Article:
gezi park

The American people typically have little stomach for a military coup. But given the undemocratic nature of the Erdogan regime, Turkey may have had no choice.
In mid-December of 2015, I leave New York to go to Istanbul for the holidays. It doesn't take long before I'm sucked into the stress that comes with being a Turkish citizen who's living in Turkey.
The world wants Turkey to be back on the international trade and regional diplomacy track, but that's only possible if corruption and crackdowns discontinue. The biggest obstacle, at this point, to a lasting and successful Erdogan presidency is Erdogan himself.
Fifteen years ago, the mainstream media in Turkey had worked under the shadow of the ruthless military and hostile judiciary. Little has improved since 1990s, and this time the tyrannical elected government is unchecked to a degree that there is no formidable power that could hold the authorities accountable.
Turkey has the potential of becoming a significant global power, but to realize that, Erdogan must change course or leave. His arrogance, though, and self-styled piousness will prevent him from doing either and deny Turkey its deserving place to play a constructive role on the global stage.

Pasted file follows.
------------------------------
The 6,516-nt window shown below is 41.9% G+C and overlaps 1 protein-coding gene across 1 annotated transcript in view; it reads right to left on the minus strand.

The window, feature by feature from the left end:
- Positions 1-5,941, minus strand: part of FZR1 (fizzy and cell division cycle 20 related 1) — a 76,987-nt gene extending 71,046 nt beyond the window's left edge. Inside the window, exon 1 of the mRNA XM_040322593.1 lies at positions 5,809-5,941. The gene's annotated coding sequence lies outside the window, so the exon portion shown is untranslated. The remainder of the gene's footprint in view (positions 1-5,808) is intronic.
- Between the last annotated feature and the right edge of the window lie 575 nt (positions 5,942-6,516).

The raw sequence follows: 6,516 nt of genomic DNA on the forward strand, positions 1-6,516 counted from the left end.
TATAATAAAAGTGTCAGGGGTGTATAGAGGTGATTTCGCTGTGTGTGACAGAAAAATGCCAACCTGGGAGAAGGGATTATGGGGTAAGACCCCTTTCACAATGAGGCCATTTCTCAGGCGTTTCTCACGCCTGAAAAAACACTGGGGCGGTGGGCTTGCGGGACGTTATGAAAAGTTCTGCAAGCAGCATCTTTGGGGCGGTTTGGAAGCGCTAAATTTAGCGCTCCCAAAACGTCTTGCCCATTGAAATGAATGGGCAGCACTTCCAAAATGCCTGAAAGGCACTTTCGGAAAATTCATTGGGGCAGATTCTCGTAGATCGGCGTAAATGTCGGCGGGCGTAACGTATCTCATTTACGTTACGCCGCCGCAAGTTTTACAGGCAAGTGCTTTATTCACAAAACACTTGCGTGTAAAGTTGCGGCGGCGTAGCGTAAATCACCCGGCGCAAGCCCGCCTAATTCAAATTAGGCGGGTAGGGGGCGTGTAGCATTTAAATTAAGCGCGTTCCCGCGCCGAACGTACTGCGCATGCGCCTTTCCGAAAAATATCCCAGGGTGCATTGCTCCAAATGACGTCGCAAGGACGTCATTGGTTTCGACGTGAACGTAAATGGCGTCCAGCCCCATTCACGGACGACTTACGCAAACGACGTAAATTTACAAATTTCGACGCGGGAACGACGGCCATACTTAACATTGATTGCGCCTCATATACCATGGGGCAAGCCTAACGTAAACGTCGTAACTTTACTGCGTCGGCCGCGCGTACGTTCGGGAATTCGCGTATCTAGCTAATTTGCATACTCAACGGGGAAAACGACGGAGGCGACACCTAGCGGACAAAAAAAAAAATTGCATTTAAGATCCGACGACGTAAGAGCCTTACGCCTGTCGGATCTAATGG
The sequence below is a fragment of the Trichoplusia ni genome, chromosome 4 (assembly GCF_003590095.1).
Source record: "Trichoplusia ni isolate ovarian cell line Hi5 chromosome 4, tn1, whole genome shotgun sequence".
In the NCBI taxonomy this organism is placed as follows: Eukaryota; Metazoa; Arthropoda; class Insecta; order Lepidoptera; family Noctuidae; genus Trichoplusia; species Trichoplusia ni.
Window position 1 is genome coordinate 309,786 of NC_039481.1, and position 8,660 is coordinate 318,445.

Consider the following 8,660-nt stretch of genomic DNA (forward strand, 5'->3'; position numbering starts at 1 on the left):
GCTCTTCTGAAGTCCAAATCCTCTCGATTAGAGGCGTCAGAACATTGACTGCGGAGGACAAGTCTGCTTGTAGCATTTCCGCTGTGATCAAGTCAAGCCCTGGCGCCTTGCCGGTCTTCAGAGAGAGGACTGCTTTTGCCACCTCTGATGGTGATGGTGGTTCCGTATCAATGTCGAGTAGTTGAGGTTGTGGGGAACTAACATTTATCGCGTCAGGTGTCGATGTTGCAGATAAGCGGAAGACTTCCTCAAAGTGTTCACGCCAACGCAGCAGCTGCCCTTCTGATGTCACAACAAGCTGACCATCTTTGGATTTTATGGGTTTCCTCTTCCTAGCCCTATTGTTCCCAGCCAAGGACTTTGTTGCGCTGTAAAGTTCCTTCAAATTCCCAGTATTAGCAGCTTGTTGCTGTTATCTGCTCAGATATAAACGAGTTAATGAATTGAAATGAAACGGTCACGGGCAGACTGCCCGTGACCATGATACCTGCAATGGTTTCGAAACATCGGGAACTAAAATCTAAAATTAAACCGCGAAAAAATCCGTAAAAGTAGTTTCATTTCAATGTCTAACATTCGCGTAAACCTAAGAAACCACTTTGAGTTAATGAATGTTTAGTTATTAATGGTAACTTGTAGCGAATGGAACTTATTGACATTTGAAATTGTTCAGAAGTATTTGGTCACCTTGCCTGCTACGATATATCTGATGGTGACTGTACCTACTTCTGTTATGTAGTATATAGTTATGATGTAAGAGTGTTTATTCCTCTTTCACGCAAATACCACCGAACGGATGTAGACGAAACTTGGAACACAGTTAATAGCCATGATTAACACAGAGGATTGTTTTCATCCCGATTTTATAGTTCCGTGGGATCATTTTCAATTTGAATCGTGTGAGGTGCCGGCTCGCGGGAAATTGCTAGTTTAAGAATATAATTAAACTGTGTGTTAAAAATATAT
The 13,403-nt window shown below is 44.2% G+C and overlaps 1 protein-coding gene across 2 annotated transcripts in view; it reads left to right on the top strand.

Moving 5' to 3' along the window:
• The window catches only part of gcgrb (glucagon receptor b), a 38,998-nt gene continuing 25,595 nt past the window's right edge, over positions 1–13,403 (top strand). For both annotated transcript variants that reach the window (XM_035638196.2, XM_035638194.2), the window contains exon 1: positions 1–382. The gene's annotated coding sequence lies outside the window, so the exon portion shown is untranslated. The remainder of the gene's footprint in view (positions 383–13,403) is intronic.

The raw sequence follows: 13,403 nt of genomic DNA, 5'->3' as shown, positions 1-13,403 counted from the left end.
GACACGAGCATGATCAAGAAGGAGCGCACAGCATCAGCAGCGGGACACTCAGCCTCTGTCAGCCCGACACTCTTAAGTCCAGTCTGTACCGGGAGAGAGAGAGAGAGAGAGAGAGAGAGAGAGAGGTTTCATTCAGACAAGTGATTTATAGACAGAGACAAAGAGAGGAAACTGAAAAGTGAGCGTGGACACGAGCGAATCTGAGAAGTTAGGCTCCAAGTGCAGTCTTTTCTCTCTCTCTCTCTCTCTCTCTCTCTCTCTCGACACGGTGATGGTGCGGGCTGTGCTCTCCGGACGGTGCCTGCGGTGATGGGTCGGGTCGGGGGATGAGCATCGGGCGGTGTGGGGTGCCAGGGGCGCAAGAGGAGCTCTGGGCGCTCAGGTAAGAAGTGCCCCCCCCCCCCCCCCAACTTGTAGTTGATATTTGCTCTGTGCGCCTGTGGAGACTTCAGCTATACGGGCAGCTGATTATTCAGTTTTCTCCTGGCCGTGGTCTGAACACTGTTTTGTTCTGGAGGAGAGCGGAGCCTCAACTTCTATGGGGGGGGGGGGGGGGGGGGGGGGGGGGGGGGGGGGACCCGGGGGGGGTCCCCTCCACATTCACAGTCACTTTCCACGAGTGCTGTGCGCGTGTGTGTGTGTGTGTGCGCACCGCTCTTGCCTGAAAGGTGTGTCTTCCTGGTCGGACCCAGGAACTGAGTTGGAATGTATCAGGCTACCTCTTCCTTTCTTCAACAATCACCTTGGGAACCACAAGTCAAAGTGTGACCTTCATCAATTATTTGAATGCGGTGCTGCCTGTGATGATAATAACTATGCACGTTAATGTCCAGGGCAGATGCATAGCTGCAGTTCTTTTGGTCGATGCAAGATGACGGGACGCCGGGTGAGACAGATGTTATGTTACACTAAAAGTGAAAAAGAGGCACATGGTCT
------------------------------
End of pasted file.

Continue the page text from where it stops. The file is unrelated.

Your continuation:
By ignoring all these legitimate reasons for Turkey's failure to win the Security Council seat, Foreign Minister Cavusoglu falsely attributed his country's defeat to its reluctance to abandon "its values for the sake of getting more votes."
In one small village in Germany, when the police arrived to shut down his performance, the people held hands in a circle around the piano to stop them. Later in Stockholm, a couple got engaged in front of him.
The message these elections have hammered home, and here the "context" does matter, is the apparent lack of willingness on the part of these groups to continue to live together.
"It's about justice," Daloglu said. "If you're not on the side of the government, there is no way you can stand before a
It seems that Turkey is confidently on its way to becoming a member of the "freedom league" --- with such players as China, Saudi Arabia, Iran and North Korea, where freedom of speech and human rights are secondary issues.